Please respond the discussion below and make sure u answer the question at the end of the discussion in your response. The comments/reaction/opinion does not need to be written in academic format with citations, but a paragraph or more is required to elicit discussion. 300-400 words
Dr. Cushman is an attending physician in a Los Angeles Hospital. With a high demand in a low socioeconomic city, Dr. Cushman found many difficulties treating patients who were noncompliant. Dr. Cushman found himself overwhelmed and stressed making his career even more demanding on his wellbeing. His wife encouraged him to take a writing class to relieve his stress. Dr. Cushman has been writing memories with his experiences as a physician since. Not only is writing a stress reliever, but it is a learning experience. We can go back to certain times of one’s feeling and learn from these experiences for our own future decisions. Many writers make stories to entertain readers, in Dr. Cushman’s case, to make awareness of healthcare. Dr. Cushman began writing to make awareness to the community, especially his patients, “His reflective writing may have helped him cope with the stresses of practice and enhanced resilience, and the published memoir may ultimately generate greater public awareness of his patients’ plight” (Coulehan, 2011).
Based on the story of Dr. Cushman and his journey through writing memoirs. I believe memoirs help patients understand the significance of proper healthcare. One can listen to a physicians say “eat a healthy diet”, “work out three to five times a week”, or “Take your blood pressure medications”. Reading true stories about how certain chronic illness actually effect a person, can put new perceptive in mind. Likely a patient would develop a vicarious reaction when reading or hearing these memoirs, as compared to being told statistics. Healthcare memoirs seem to open more eyes than reading a textbook. Not only do these memoirs benefit patients, they also benefit many health care providers, like Dr. Cushman. It is difficult to teach patient’s the right and wrong approach to their own healthcare. Sometimes it goes in one ear, and out the other. Putting these teachings into a story makes a more memorable approach and a positive outcome.
In contrast, there are many difficulties using memoirs to help promote healthcare. Privacy is a major impact on a writer’s memoir. Many stories are based own their own patients. Sometimes information is too much and sometimes it is just not enough. Dr. Cushman went through many difficulties finding consent to involve his patients in his memoirs. He did “de-identify” his characters. Many memoir authors alter stories based on real people, “Nonetheless, authors of memoirs often reconstruct characters, events, and conversations from memory, perhaps with little or no documentary support. Moreover, the memoirist packages his or her experience to present a coherent narrative. In the process, the author might delete, merge, or alter material in the pursuit of the truth” (Coulehan, 2011). Even if changes were made to characters, permission is still necessary if based medical stories of patients, “When collecting authentic stories, obtain consent from storytellers and tell them exactly how their stories will be used. Obtain explicit written permission to use identifiable images or personal health information. Storytellers should be told whether their stories will be used in their entirety or combined to form composite narratives” (Thompson, Kreuter, 2014).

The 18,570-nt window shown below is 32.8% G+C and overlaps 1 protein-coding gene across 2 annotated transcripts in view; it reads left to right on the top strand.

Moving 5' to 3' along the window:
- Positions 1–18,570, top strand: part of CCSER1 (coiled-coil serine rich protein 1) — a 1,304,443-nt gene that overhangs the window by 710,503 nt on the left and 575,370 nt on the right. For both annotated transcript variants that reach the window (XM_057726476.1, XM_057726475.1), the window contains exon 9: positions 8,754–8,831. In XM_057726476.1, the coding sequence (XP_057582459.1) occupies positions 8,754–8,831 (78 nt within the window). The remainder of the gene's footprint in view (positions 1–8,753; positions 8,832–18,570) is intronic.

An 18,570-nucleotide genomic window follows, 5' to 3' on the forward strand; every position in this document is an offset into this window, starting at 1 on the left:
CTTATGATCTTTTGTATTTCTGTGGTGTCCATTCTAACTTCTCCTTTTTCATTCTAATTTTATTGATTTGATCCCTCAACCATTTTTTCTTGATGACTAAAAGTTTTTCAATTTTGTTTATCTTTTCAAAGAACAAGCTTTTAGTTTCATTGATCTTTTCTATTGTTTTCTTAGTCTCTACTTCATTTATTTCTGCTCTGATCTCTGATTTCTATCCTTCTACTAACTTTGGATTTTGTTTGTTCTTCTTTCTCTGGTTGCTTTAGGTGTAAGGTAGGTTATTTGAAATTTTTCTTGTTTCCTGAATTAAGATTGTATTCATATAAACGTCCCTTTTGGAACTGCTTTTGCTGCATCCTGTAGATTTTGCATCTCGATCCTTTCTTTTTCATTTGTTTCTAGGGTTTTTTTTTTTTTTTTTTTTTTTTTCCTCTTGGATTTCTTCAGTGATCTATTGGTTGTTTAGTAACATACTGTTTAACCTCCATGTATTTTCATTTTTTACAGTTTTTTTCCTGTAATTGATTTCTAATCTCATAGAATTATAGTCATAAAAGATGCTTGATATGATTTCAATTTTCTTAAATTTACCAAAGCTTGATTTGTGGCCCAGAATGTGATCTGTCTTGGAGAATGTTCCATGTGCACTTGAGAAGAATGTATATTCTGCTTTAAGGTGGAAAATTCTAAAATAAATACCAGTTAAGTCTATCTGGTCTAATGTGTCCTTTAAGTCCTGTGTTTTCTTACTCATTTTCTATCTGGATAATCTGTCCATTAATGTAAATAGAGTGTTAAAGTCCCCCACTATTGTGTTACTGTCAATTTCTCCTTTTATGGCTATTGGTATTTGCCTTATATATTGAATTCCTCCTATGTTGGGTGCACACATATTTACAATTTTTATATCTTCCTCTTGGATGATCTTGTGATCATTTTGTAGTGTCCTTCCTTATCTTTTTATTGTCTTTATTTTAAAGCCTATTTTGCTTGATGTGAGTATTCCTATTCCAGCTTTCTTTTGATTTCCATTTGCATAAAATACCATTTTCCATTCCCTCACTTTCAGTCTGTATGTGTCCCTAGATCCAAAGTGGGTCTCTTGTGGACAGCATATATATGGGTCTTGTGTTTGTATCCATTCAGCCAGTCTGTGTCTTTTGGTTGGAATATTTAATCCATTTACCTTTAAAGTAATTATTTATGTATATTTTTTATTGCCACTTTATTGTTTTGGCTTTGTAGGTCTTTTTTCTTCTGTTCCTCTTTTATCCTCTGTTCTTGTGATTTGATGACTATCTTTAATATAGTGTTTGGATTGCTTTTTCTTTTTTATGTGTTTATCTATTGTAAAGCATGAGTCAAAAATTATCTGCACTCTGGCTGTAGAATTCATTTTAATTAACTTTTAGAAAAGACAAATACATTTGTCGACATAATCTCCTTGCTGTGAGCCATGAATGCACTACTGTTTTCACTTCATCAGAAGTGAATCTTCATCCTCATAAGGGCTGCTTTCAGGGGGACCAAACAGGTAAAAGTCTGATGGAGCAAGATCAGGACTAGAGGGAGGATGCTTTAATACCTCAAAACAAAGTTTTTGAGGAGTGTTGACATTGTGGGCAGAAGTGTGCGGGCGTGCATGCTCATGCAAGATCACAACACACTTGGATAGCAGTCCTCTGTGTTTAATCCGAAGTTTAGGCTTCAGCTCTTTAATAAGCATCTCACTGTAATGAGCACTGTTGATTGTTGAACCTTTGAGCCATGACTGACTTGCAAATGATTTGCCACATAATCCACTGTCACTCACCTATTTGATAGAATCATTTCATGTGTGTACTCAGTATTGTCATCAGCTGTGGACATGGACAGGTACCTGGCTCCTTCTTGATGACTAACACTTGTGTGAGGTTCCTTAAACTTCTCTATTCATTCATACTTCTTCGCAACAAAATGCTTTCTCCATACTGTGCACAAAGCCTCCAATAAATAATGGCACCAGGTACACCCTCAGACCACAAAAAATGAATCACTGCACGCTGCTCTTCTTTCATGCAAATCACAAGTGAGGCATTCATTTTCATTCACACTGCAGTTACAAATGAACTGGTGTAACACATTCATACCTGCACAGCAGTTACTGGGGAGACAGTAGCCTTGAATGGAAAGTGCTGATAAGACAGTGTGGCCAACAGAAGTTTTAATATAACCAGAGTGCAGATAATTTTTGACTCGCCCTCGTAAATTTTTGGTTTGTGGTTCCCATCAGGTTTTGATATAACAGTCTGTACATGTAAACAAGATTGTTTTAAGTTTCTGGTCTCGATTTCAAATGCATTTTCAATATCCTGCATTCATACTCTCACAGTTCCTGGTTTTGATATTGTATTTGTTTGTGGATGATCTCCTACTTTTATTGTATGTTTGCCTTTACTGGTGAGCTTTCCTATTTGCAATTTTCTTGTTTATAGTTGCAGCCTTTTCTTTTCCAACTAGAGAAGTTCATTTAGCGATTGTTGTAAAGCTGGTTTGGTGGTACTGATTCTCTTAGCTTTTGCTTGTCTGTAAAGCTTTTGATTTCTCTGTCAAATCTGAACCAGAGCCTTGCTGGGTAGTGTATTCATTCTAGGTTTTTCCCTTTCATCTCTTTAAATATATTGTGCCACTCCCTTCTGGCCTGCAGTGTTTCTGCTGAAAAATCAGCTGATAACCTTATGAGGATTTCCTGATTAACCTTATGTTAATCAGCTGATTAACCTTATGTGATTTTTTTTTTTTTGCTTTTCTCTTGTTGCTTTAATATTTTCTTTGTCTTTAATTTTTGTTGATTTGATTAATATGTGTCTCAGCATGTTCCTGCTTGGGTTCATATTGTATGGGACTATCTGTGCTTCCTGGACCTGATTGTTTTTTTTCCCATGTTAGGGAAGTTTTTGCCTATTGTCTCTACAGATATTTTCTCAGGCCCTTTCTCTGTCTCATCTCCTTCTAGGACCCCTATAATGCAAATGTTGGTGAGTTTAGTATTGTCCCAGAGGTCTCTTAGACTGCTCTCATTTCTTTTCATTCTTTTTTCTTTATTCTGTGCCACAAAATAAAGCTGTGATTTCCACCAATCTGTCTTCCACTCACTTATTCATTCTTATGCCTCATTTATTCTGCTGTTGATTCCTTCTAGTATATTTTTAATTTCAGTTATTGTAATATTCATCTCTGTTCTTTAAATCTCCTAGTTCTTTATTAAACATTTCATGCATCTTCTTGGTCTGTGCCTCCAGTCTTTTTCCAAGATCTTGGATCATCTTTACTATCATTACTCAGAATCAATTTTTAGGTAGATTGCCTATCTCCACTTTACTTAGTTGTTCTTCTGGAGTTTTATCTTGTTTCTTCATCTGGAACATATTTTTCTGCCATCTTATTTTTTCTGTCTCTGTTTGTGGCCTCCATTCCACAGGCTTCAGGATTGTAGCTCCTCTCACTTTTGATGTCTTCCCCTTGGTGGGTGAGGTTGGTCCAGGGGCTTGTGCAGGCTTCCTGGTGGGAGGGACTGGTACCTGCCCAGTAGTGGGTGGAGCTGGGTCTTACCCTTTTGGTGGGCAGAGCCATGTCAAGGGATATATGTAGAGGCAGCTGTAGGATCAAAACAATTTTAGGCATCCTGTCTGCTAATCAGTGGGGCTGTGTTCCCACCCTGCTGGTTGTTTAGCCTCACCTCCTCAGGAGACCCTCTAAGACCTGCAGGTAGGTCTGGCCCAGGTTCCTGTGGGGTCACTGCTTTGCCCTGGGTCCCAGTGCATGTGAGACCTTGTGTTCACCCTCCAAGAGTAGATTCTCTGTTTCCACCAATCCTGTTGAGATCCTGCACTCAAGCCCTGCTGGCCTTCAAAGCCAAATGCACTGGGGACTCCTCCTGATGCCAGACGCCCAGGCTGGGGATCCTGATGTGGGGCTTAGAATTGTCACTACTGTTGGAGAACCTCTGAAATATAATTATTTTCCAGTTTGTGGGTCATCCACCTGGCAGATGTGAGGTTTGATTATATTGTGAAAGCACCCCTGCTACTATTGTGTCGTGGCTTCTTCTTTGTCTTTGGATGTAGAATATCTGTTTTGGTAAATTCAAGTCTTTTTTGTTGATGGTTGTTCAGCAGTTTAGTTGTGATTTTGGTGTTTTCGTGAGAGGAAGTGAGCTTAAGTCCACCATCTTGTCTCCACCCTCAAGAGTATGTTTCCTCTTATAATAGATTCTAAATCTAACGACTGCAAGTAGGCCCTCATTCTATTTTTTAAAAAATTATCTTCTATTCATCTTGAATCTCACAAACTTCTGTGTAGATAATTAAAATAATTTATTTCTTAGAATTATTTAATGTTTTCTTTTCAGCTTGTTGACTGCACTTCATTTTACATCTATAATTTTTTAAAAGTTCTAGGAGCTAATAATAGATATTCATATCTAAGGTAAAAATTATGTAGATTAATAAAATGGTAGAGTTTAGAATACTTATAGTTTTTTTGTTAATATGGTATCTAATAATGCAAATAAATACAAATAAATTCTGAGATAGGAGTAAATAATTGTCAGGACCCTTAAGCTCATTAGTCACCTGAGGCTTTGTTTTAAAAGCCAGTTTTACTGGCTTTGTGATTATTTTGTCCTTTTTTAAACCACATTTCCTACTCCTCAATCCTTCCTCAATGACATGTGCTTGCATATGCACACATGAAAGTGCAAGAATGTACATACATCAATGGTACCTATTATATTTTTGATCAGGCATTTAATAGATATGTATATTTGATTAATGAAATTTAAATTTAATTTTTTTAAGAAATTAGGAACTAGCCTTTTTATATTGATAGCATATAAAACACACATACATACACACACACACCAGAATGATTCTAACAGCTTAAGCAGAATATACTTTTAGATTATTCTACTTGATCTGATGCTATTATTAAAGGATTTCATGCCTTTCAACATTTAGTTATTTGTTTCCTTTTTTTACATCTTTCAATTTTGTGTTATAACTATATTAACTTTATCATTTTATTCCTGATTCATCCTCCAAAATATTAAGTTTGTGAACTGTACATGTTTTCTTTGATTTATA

Like every aspect of healthcare, privacy and the regulations of HIPPA is a major concern. Memoirs provide great detail to patients in an artistic way, but is it a safe approach? There are many debates on basing a memoir from a person’s suffrage. Would you give consent for a memoir be based on your health conditions? Would you acquire information from another person’s story to improve your health?
Coulehan, J. (2011, July). Ethics, Memoir, and Medicine. Retrieved March 22, 2019, from https://journalofethics.ama-assn.org/article/ethic…
Thompson, T., Kreuter W. (2014). Using written Narratives in Public Health Practtice: A Creative Writing Perspective. Preventing Chronic Disease, 11.